New GPS & Automated Flight Code Testing

by Octapoo

Friday, October 23, 2020 at 00:43:00 UTC

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I tested the new GPS yesterday. It seems to be incredibly accurate and doesn't drop satellites as soon as the plane is in motion. I'm really impressed with it.

I spent the last week playing with algorithms to fly the plane, testing them with the RC flight simulator. Flying a plane with code is kind of stupidly easy. I employed the simplest algorithms I could think of and they worked fine. It seems to just be a matter of not having any bugs in the code.

The first thing I did was write a little code that kept the plane level using ailerons and elevator, but let me control rudder and throttle. With that, flying the plane around and landing it was stupidly easy, like driving an RC car. I just pointed it where I wanted it to go and when I wanted it to come down I reduced the throttle.

I then wrote some code to steer it using the rudder towards waypoints, and again that was quite easy. The only complication that came up was that steering towards the waypoints themselves allows wind to blow the plane off track quite a bit when the next waypoint is far away. So I instead made it steer towards a point that's about 10 meters away on the track between the previous waypoint and the next, so that it sticks a lot closer to the track.

Then I made the code able to steer with ailerons rather than rudder which again wasn't very hard. I even made it smart enough to use elevator or rudder in proportion to the roll of the plane, and thus it can fly up-side-down and even sideways in as much as the plane can stay in the air while flying sideways. I think flying up-side-down may actually be quite useful, since in trying to mount a camera, I don't want to put things on the bottom of the plane since they hit the ground when it lands, but if I can just fly up-side-down at a location where I want it to take a photo, then the camera can be mounted on top of the plane and the plane can just flip over when it needs to take a photo, or perhaps I could just put the camera on the side and it can fly at a 45° roll in order to point it downwards.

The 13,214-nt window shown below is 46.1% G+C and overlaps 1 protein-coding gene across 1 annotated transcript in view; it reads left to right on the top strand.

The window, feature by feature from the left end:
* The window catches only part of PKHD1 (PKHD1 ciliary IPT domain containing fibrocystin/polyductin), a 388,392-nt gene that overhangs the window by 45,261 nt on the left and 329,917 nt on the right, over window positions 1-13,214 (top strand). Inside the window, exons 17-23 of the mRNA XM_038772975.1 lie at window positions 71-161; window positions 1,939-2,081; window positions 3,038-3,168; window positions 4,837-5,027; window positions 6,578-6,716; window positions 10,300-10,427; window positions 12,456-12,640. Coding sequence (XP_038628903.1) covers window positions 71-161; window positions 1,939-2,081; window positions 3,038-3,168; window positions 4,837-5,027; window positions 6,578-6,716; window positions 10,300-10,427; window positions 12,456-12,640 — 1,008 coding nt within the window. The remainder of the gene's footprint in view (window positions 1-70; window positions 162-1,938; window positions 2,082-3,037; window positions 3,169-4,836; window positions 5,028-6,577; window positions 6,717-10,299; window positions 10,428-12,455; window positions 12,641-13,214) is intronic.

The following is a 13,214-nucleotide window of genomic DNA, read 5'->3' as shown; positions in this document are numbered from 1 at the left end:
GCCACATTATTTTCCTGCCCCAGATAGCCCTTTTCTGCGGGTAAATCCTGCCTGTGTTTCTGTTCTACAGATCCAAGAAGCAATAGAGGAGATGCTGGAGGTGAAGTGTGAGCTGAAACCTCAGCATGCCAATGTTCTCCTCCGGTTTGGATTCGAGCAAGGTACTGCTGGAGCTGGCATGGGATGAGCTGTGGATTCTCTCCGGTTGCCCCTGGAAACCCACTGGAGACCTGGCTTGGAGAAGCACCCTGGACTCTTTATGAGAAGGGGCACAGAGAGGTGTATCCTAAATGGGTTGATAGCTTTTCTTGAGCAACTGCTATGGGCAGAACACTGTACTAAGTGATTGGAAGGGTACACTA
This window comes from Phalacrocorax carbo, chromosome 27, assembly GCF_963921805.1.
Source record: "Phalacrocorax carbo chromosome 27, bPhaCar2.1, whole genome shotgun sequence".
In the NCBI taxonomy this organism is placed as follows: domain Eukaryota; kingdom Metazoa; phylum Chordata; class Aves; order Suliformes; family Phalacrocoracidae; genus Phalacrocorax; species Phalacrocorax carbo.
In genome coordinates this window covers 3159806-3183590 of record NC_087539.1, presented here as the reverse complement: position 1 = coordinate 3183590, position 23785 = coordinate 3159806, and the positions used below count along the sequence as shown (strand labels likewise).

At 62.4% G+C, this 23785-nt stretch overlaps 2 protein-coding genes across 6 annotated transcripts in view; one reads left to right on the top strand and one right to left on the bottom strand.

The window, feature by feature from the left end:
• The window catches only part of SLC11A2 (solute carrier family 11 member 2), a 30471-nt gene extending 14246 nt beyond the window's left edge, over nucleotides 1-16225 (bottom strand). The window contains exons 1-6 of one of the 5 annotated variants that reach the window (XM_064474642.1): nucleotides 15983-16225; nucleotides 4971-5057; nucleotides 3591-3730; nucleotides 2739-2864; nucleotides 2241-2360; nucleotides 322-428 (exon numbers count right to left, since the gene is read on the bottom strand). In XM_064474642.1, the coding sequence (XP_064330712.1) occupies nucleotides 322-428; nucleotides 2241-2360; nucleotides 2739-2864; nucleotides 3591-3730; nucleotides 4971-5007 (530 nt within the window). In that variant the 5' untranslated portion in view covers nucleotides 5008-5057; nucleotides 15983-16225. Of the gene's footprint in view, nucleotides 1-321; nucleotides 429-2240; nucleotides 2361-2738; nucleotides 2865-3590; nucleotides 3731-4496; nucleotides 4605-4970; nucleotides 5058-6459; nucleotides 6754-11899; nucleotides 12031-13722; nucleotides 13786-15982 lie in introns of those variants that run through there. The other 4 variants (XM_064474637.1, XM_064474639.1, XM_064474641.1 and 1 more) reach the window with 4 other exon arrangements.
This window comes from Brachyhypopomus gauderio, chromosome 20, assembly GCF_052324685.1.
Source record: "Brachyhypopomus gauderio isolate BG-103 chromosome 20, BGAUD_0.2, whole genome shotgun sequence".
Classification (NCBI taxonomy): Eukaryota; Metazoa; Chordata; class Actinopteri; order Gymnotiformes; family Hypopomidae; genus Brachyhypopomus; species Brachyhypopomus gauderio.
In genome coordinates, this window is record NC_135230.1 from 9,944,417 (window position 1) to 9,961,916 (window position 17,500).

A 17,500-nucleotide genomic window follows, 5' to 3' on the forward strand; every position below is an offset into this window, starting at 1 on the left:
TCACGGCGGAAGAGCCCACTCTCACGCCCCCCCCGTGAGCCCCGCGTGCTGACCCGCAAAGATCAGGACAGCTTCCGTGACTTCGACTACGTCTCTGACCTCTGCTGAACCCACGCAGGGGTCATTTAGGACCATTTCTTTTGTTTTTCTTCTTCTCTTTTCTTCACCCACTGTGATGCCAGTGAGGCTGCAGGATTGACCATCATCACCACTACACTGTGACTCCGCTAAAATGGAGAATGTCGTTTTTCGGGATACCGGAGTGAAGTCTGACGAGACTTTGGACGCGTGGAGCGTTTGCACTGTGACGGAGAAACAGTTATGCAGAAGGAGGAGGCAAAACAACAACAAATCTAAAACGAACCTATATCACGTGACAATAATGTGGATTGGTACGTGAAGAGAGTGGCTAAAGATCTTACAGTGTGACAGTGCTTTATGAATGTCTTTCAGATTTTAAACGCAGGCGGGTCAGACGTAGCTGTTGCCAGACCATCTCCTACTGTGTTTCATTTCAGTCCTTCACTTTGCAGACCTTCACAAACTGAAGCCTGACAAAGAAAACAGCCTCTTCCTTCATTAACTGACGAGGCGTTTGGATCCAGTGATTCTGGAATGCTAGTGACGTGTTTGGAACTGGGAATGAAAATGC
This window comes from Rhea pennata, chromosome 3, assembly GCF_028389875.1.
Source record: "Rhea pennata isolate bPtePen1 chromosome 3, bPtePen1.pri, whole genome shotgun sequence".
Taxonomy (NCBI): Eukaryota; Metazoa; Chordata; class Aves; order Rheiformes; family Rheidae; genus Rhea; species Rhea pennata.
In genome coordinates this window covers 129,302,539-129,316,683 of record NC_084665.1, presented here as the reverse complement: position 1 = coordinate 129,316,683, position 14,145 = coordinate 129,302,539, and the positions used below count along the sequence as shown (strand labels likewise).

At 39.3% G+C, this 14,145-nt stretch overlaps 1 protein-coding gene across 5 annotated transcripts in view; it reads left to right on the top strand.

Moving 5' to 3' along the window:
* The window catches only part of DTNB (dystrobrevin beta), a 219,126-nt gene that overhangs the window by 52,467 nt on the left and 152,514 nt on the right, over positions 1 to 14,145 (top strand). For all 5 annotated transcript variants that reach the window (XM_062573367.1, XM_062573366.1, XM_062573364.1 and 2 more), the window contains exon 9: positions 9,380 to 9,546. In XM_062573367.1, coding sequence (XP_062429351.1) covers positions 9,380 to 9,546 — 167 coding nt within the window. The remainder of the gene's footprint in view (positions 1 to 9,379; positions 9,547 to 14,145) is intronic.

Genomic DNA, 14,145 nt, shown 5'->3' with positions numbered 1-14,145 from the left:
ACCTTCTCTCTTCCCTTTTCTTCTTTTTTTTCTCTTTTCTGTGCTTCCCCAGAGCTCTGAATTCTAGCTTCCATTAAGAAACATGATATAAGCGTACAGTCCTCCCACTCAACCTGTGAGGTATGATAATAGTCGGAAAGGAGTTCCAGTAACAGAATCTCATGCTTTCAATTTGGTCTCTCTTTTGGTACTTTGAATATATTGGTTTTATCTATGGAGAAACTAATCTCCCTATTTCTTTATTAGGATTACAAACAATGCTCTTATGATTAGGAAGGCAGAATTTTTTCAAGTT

I then tried having it fly up 200 meters, then dive straight down, but turn up when it was 10 meters from the ground. I truly expected it to just hit the ground due to how primitive my algorithms are in not taking into account the velocity of the plane, but it turned up and flew away before hitting the ground just like it was programmed to do. I was also impressed with how well it could fly straight up because I know from flying it manually in the simulator that it's really difficult to keep the plane pointed straight up, but it's not much of a problem for computer code. You can see it constantly has to make corrections but it does keep the plane pointed straight up.

I also tested it out by turning up the wind speed in the simulator, which has a nice side effect of creating more turbulence for the plane as the simulator actually tries to model realistic wind based on the terrain, including thermal updrafts. The code keeps the plane stable and only runs into trouble at 30 MPH because the planes can only fly about that fast and so at that point they're not able to fly against the wind.

Overall I think it's time to move on to making some hardware. In particular, I've spent hours watching this code fly autonomously and I found one bug that only became apparent after the plane flew in one direction for 15 minutes. There's no point in totally debugging code I won't even be using, so I think it's time to build the hardware it will run on and then start testing the actual code that will be flying the plane.


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